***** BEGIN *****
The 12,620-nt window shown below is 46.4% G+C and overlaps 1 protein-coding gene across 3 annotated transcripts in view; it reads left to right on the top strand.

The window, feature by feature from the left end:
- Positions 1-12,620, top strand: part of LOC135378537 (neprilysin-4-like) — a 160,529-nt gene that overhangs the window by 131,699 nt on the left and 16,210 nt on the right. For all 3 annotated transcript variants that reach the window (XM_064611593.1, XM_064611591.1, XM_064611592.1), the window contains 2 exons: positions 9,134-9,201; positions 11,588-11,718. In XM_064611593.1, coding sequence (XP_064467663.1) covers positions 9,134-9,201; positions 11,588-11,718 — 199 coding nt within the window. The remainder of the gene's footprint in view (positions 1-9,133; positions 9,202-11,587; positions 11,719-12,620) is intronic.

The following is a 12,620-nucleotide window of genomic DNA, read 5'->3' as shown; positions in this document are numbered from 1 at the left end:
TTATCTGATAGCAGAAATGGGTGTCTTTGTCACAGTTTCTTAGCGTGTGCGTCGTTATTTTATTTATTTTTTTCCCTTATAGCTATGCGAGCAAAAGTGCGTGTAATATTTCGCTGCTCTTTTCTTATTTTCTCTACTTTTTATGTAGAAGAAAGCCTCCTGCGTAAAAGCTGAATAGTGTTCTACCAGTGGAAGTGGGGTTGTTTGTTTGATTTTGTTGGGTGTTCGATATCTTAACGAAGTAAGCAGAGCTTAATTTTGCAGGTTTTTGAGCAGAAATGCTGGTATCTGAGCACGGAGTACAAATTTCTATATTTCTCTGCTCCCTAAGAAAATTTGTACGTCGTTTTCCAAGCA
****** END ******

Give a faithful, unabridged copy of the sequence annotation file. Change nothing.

The 12,620-nt window shown below is 46.4% G+C and overlaps 1 protein-coding gene across 3 annotated transcripts in view; it reads left to right on the top strand.

The window, feature by feature from the left end:
- Positions 1-12,620, top strand: part of LOC135378537 (neprilysin-4-like) — a 160,529-nt gene that overhangs the window by 131,699 nt on the left and 16,210 nt on the right. For all 3 annotated transcript variants that reach the window (XM_064611593.1, XM_064611591.1, XM_064611592.1), the window contains 2 exons: positions 9,134-9,201; positions 11,588-11,718. In XM_064611593.1, coding sequence (XP_064467663.1) covers positions 9,134-9,201; positions 11,588-11,718 — 199 coding nt within the window. The remainder of the gene's footprint in view (positions 1-9,133; positions 9,202-11,587; positions 11,719-12,620) is intronic.

The following is a 12,620-nucleotide window of genomic DNA, read 5'->3' as shown; positions in this document are numbered from 1 at the left end:
TTATCTGATAGCAGAAATGGGTGTCTTTGTCACAGTTTCTTAGCGTGTGCGTCGTTATTTTATTTATTTTTTTCCCTTATAGCTATGCGAGCAAAAGTGCGTGTAATATTTCGCTGCTCTTTTCTTATTTTCTCTACTTTTTATGTAGAAGAAAGCCTCCTGCGTAAAAGCTGAATAGTGTTCTACCAGTGGAAGTGGGGTTGTTTGTTTGATTTTGTTGGGTGTTCGATATCTTAACGAAGTAAGCAGAGCTTAATTTTGCAGGTTTTTGAGCAGAAATGCTGGTATCTGAGCACGGAGTACAAATTTCTATATTTCTCTGCTCCCTAAGAAAATTTGTACGTCGTTTTCCAAGCA